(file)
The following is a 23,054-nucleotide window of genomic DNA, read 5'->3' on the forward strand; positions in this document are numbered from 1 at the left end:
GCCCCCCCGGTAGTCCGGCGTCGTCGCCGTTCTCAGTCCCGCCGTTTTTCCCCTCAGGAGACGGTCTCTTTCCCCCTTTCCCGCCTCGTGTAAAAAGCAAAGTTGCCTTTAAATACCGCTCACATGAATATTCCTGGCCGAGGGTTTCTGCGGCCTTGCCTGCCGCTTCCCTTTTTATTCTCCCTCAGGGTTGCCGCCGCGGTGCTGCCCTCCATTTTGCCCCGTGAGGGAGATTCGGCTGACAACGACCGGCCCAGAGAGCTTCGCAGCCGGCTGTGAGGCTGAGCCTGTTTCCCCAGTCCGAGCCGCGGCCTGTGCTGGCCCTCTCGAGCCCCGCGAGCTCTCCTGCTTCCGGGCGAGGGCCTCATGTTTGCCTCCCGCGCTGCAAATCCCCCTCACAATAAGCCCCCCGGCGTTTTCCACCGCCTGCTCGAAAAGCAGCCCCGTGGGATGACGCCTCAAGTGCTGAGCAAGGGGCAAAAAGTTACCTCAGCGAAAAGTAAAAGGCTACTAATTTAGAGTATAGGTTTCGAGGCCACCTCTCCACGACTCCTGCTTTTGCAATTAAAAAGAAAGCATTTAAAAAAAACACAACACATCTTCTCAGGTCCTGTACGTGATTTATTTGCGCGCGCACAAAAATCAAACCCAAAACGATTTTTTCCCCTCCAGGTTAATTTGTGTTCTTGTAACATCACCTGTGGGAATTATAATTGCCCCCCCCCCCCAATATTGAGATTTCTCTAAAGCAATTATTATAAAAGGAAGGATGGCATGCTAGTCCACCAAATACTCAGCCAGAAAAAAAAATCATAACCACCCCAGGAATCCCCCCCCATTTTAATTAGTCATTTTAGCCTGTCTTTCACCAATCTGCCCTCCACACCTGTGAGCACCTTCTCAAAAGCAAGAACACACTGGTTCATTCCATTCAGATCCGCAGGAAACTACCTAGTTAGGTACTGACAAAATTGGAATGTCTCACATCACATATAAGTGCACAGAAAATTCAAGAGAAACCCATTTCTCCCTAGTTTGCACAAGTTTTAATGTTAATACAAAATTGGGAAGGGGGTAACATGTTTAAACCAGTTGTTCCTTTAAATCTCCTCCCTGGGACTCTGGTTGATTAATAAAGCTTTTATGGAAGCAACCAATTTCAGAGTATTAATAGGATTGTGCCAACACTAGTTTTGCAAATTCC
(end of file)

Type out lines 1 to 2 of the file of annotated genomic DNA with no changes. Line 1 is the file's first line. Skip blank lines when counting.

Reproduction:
The following is a 23,054-nucleotide window of genomic DNA, read 5'->3' on the forward strand; positions in this document are numbered from 1 at the left end:
GCCCCCCCGGTAGTCCGGCGTCGTCGCCGTTCTCAGTCCCGCCGTTTTTCCCCTCAGGAGACGGTCTCTTTCCCCCTTTCCCGCCTCGTGTAAAAAGCAAAGTTGCCTTTAAATACCGCTCACATGAATATTCCTGGCCGAGGGTTTCTGCGGCCTTGCCTGCCGCTTCCCTTTTTATTCTCCCTCAGGGTTGCCGCCGCGGTGCTGCCCTCCATTTTGCCCCGTGAGGGAGATTCGGCTGACAACGACCGGCCCAGAGAGCTTCGCAGCCGGCTGTGAGGCTGAGCCTGTTTCCCCAGTCCGAGCCGCGGCCTGTGCTGGCCCTCTCGAGCCCCGCGAGCTCTCCTGCTTCCGGGCGAGGGCCTCATGTTTGCCTCCCGCGCTGCAAATCCCCCTCACAATAAGCCCCCCGGCGTTTTCCACCGCCTGCTCGAAAAGCAGCCCCGTGGGATGACGCCTCAAGTGCTGAGCAAGGGGCAAAAAGTTACCTCAGCGAAAAGTAAAAGGCTACTAATTTAGAGTATAGGTTTCGAGGCCACCTCTCCACGACTCCTGCTTTTGCAATTAAAAAGAAAGCATTTAAAAAAAACACAACACATCTTCTCAGGTCCTGTACGTGATTTATTTGCGCGCGCACAAAAATCAAACCCAAAACGATTTTTTCCCCTCCAGGTTAATTTGTGTTCTTGTAACATCACCTGTGGGAATTATAATTGCCCCCCCCCCCCAATATTGAGATTTCTCTAAAGCAATTATTATAAAAGGAAGGATGGCATGCTAGTCCACCAAATACTCAGCCAGAAAAAAAAATCATAACCACCCCAGGAATCCCCCCCCATTTTAATTAGTCATTTTAGCCTGTCTTTCACCAATCTGCCCTCCACACCTGTGAGCACCTTCTCAAAAGCAAGAACACACTGGTTCATTCCATTCAGATCCGCAGGAAACTACCTAGTTAGGTACTGACAAAATTGGAATGTCTCACATCACATATAAGTGCACAGAAAATTCAAGAGAAACCCATTTCTCCCTAGTTTGCACAAGTTTTAATGTTAATACAAAATTGGGAAGGGGGTAACATGTTTAAACCAGTTGTTCCTTTAAATCTCCTCCCTGGGACTCTGGTTGATTAATAAAGCTTTTATGGAAGCAACCAATTTCAGAGTATTAATAGGATTGTGCCAACACTAGTTTTGCAAATTCC